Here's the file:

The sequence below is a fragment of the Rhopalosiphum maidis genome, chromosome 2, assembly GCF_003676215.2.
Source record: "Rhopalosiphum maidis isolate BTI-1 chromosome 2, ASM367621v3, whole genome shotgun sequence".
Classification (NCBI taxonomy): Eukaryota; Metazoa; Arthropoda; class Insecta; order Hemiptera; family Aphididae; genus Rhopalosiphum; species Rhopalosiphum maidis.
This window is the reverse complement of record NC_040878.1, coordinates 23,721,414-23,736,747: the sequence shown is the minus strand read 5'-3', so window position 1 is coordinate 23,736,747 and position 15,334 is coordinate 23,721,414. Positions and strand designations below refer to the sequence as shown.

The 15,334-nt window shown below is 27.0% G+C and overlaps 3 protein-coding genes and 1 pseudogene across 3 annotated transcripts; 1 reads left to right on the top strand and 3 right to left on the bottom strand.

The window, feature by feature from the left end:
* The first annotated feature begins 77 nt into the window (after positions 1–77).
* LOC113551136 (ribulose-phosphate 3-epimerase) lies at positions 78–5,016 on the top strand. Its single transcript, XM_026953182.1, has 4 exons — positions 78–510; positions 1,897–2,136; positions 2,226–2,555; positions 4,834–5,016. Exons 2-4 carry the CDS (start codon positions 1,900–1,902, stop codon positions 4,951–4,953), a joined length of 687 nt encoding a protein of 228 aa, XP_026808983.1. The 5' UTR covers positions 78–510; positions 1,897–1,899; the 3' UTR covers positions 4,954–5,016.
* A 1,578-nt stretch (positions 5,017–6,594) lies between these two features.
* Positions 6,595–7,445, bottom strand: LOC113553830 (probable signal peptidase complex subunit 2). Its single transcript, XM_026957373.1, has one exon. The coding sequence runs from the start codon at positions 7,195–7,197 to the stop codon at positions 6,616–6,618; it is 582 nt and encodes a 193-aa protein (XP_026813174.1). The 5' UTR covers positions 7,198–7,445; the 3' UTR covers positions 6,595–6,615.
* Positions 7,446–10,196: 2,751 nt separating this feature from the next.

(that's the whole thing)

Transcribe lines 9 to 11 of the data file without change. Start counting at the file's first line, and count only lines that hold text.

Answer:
* A 1,578-nt stretch (positions 5,017–6,594) lies between these two features.
* Positions 6,595–7,445, bottom strand: LOC113553830 (probable signal peptidase complex subunit 2). Its single transcript, XM_026957373.1, has one exon. The coding sequence runs from the start codon at positions 7,195–7,197 to the stop codon at positions 6,616–6,618; it is 582 nt and encodes a 193-aa protein (XP_026813174.1). The 5' UTR covers positions 7,198–7,445; the 3' UTR covers positions 6,595–6,615.
* Positions 7,446–10,196: 2,751 nt separating this feature from the next.